I've missed the culture and social aspect as well as the molecule shaking beauty of soundsystem culture and this body music I love, but I feel lucky that I've been in a position where I've had a lot to work on throughout this pandemic. In addition to having a child, which is utterly life-changing, this has enabled me to focus on something outside of clubs that's completely good for my mental health and establish a deep, loving bond with my daughter. This level of connection was only allowed by the closure and lockdown life. I feel very grateful to have gone through this with my baby girl and a loving wife. After working my arse off to save the venue, which resulted in nearly 800 people donating to our crowdfunder, I realised just how much this place has meant to people. This was a very heartwarming and at times moving experience, to feel valued by the community you've served for years. I've never asked for help like this before, but when I did, my request was answered by so many kind people. This also has given me a period of stability where I've been able to rebuild in a calm, strategic way while never taking a moment for granted.
- Liam O'Shea, Hope Works
In 2020 while we were all sitting at home some very important issues came to light about inclusion, diversity and participation in our industry. For me, it's hard not to notice that our industry has been far removed from its roots: it's very white and middle class while also being very male, with male artists dominating the higher fees. I think we all have a part to play in building a better industry. Although, I have to say I am hopeful for the future and I can see our industry is beginning to take this on, but it's important to note the people holding the most power have the biggest part to play.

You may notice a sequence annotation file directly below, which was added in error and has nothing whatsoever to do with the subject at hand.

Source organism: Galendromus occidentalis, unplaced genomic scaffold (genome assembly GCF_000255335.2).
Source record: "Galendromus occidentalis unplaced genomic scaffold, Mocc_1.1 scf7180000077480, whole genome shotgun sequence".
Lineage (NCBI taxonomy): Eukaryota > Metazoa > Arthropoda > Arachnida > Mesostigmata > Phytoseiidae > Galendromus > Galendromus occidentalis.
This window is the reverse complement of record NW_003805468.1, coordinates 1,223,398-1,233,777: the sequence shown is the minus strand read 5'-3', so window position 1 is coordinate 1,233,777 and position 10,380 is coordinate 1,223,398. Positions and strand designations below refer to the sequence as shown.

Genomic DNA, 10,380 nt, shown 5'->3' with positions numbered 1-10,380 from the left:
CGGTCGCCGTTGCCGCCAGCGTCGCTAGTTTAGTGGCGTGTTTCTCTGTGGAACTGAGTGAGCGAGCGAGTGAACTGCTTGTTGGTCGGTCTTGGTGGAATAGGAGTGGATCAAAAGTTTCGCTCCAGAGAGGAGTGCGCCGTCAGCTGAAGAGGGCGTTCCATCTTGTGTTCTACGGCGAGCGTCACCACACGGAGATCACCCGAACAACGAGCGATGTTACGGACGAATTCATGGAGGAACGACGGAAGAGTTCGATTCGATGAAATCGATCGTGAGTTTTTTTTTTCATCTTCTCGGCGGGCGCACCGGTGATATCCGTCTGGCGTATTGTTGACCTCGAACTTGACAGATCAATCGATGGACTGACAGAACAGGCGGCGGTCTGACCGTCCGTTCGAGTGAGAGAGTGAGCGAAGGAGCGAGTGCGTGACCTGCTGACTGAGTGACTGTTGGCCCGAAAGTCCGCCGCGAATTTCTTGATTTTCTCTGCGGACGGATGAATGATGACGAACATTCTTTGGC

- Gabriel Day, Cosmic Ballroom
I think it's made us all realise how much we need music, people and dancing. Most people are under pressure in their lives and nightclubs are a great place to blow off steam and reset. We've all been trying various alternatives, but there's only so much jogging you can do and pretend to enjoy.
The uncertainty has been tough at times but rescheduling the calendar and revamping the club has been a good way to keep the club in mind. My daughter was born a couple of weeks into the first lockdown, which has been a blessing in a way as it's been like sharing my partner's maternity with her. I never would have had this time at home usually, so I'm grateful for that.
- Anton Stevens, Hidden
To be honest it has been testing and tough—who could have planned for this? We've gotten by ducking and diving, applying for every bit of support that we could and being unsuccessful in the majority of those applications.
During the summer we rolled with the punches and opened ourselves up as a traditional off-license, which for a very short period did very well for us and carried us through the next quarter. Currently we are running on fumes, and so a return to normality and the opportunity to create an income is very much welcomed.
If I'm completely honest, this break has been a positive one for me, looking inwards it has taught me a lot about myself, about my approach toward work, how important my own boundaries should be, and that my own mindfulness and mental health must come before anything else, as a priority. It's easy to allow the wave to dictate your workload if you allow it to. I've since learned to take the industry at my own pace, and feel putting my mind first sets me better for a successful year ahead.